The Ravens’ biggest offseason concern remains unsolved.
This team can’t get a consistent pass rush, either with current players or through creative defensive schemes. And with the trade deadline looming Oct. 29, it doesn’t appear likely that they will acquire any players who can help.
Having a top pass rusher is like having a shutdown cornerback. Once you have him, you don’t let him go. If a team is forced to make a trade, it will cost a fortune. Usually, teams only make midseason moves if they believe they’re just one player away from winning the Super Bowl.
Unfortunately, the Ravens aren’t that close. They still have questions about their inside linebackers, secondary and offensive line. Trading for a pass rusher like the Denver Broncos’ Von Miller, the Jacksonville Jaguars’ Yannick Ngakoue or even former Ravens star Terrell Suggs, now with the Arizona Cardinals, might be too costly.
So, the Ravens are virtually stuck.
Within the next couple of weeks, they’ll be working out unrestricted free agents and bargain-basement players who might be better than the ones they have on the roster.
They did that last week by signing inside linebacker Josh Bynes, who started Sunday against the Pittsburgh Steelers. Such a desperate move reflects poorly on the Ravens’ coaching staff and front office. We’ll get into more of that later, but let’s talk about the real problem.
The Ravens had only sack and three quarterback hurries as they barely escaped with a 26-23 overtime win against Pittsburgh, which played two inexperienced quarterbacks in second-year player Mason Rudolph and undrafted rookie Devlin Hodges.
Sunday’s game should have been over once Rudolph left with a concussion with 7:39 remaining in the third quarter, but Hodges, out of that football factory named Samford, completed seven of nine passes for 68 yards and finished with a passer rating of 98.1.
If Ravens cornerback Marlon Humphrey hadn’t forced a fumble to set up the game-winning field goal, there was a good chance Hodges would have led the Steelers on his own game-winning drive.
That’s because the Ravens can’t cover and they can’t rush the quarterback. If they could provide some pressure, their coverage might improve.
Ravens defensive coordinator Don “Wink” Martindale tried a variety of blitzes and pressures, and those didn’t work either. Teams can get away with those wrinkles for a while, but eventually the good teams will block those up.
It all comes down to one-on-one matchups. Can your guy beat their guy? Right now, the Ravens don’t have a lot of playmakers on defense, especially among the pass rushers. There are no Michael McCrarys or Peter Boulwares on this roster.
The Ravens gambled during the offseason by not re-signing outside linebackers Za’Darius Smith and Suggs and replacing them with veterans Pernell McPhee and Shane Ray.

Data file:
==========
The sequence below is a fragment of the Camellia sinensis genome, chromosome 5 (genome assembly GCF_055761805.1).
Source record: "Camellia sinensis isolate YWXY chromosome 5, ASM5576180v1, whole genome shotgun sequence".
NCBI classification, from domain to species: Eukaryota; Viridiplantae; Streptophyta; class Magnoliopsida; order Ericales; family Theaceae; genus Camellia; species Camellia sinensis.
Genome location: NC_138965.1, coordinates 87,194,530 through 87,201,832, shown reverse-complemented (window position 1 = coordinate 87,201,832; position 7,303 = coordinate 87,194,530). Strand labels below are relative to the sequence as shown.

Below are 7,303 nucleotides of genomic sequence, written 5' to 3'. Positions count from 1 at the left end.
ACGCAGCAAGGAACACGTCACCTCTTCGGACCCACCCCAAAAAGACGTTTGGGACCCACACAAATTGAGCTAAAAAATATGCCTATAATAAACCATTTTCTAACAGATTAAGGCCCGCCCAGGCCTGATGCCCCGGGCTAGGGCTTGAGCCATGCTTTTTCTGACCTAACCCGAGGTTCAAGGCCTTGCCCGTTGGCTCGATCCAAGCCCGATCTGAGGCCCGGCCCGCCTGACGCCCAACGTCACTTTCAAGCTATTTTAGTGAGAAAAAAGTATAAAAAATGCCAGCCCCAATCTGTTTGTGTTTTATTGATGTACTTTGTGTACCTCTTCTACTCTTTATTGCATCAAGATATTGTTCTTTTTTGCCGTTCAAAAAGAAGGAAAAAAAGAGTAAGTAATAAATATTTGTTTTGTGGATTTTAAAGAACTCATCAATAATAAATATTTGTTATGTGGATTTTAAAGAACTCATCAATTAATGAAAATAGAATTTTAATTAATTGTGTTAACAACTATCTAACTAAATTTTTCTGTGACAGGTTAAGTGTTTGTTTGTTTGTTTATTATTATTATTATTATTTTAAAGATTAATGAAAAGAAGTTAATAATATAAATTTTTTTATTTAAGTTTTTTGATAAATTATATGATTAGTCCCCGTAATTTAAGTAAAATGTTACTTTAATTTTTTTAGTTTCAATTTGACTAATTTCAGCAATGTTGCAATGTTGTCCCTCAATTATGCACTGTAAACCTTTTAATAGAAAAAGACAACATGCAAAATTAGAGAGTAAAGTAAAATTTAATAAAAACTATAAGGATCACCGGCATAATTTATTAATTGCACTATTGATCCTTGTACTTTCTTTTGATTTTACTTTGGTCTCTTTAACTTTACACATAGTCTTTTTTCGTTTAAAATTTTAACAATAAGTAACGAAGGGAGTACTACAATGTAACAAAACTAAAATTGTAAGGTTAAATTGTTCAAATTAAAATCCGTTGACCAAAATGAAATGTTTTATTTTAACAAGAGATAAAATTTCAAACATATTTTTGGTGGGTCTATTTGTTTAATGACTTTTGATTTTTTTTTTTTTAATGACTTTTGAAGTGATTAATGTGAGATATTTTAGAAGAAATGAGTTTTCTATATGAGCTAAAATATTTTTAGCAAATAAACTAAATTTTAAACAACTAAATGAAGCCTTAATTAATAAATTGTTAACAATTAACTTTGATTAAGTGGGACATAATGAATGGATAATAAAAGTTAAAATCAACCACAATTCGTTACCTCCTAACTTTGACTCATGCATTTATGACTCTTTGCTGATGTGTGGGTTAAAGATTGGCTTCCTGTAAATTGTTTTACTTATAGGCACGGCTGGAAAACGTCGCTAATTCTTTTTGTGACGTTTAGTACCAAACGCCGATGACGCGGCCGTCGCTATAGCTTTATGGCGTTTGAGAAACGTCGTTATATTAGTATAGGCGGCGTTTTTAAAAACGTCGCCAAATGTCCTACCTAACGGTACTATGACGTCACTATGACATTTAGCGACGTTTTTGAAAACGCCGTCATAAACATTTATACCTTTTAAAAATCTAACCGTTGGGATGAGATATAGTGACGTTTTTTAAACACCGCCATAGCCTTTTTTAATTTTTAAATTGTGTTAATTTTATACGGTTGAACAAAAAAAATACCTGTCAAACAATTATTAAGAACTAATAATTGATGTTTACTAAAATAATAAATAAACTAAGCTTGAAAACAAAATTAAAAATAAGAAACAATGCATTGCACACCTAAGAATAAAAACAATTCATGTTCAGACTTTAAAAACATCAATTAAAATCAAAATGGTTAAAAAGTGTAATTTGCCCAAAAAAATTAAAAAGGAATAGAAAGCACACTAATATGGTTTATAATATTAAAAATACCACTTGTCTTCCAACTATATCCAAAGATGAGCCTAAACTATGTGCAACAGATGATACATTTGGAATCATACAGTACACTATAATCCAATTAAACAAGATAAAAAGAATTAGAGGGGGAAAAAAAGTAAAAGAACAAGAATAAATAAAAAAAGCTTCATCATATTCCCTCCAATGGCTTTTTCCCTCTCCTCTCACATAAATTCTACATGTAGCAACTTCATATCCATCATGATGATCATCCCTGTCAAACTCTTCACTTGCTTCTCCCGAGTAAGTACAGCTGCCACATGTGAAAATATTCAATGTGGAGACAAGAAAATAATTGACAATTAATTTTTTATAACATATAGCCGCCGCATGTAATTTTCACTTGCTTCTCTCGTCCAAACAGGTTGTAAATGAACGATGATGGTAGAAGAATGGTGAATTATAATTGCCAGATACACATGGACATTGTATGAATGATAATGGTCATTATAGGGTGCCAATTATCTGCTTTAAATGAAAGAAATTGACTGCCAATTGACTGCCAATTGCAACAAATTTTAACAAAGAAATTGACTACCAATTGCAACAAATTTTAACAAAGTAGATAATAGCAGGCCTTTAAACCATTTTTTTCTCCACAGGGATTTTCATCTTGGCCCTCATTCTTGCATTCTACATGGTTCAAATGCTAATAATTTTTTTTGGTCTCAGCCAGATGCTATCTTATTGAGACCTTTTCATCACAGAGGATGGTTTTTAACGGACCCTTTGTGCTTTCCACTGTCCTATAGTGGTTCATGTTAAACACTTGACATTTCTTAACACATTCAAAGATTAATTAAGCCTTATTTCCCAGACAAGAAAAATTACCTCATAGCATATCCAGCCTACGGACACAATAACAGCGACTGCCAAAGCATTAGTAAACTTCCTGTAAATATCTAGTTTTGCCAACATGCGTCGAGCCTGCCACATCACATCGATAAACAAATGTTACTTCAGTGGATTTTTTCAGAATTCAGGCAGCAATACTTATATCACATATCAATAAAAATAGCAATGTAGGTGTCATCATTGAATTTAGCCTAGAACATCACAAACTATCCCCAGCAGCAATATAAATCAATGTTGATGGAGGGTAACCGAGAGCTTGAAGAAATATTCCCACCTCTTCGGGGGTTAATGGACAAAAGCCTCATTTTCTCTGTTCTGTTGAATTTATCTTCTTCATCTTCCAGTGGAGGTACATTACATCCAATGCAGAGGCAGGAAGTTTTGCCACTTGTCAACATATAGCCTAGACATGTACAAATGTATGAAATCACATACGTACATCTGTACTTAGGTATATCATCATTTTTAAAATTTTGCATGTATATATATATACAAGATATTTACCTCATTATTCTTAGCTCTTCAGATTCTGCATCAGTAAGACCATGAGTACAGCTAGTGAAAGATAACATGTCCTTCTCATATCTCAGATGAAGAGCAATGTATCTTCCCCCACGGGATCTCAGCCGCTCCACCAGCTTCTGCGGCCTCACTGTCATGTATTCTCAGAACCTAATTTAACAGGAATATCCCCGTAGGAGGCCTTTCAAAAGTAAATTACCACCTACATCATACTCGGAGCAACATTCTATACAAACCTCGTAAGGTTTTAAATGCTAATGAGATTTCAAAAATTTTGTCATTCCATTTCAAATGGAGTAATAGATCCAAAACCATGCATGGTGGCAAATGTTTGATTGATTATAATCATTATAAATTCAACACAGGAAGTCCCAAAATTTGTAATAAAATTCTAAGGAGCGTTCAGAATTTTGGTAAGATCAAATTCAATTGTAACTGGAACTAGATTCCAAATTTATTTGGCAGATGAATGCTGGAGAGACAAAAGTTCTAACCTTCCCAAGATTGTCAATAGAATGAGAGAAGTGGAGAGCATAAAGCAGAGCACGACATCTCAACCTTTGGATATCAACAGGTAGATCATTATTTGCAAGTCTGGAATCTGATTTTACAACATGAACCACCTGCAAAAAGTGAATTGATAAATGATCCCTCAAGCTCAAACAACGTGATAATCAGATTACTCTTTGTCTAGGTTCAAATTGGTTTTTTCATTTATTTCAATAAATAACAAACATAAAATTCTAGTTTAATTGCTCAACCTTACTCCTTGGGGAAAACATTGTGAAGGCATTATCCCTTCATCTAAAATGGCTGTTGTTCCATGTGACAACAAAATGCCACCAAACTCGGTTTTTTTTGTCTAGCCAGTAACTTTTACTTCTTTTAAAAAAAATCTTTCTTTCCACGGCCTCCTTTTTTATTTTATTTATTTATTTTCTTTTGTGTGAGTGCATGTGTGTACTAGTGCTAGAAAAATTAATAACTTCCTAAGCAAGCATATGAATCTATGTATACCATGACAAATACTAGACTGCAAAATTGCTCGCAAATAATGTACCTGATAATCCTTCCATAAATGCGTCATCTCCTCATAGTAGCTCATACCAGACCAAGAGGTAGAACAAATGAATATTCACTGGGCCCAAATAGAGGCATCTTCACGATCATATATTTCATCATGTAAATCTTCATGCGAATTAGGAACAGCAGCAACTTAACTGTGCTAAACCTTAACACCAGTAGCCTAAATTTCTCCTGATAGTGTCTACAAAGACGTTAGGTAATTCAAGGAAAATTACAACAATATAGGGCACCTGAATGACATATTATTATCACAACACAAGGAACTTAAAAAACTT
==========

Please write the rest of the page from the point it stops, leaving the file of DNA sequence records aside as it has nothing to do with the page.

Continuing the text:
They also thought young outside linebackers Tyus Bowser and Tim Williams, both drafted in the first three rounds in 2017, would improve.
They were wrong.
Ray never made the final roster. The Ravens cut Williams last week. McPhee has played reasonably well, but he is like fellow outside linebacker Matthew Judon. They are both good, complete linebackers, but not pass rushers or “go fetch” players. The Ravens still have high hopes for rookie Jaylon Ferguson, but he is a project for the future, not this season.
It’s just not the outside linebackers. The Ravens don’t get any pressure from their defensive line. Tackles Brandon Williams and Michael Pierce are one-dimensional run-stoppers. The Ravens need to find players who can harass the quarterback as well.
Why can’t they find players who can do both? That’s a question that hasn’t been answered for years, and the addition of Bynes raises others. How can a player like Bynes, who wasn’t even on an NFL roster, be better than Kenny Young, a second-year player drafted in the fourth round, or as good as Patrick Onwuasor, who was the starting middle linebacker in the first four games?
What has happened to weak-side linebacker Chris Board, who has pulled the greatest disappearing act since Houdini?
With a banged-up secondary and no pass rush, it will be hard for the Ravens to beat good teams like the New England Patriots and Seattle Seahawks. The Ravens could even struggle against the Cincinnati Bengals on Sunday if quarterback Andy Dalton gets hot.
It would be better if the Ravens could bring in a hot-shot pass rusher, but few teams mortgage their future with a blockbuster trade unless they are only one player away.
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The Ravens need more than one player.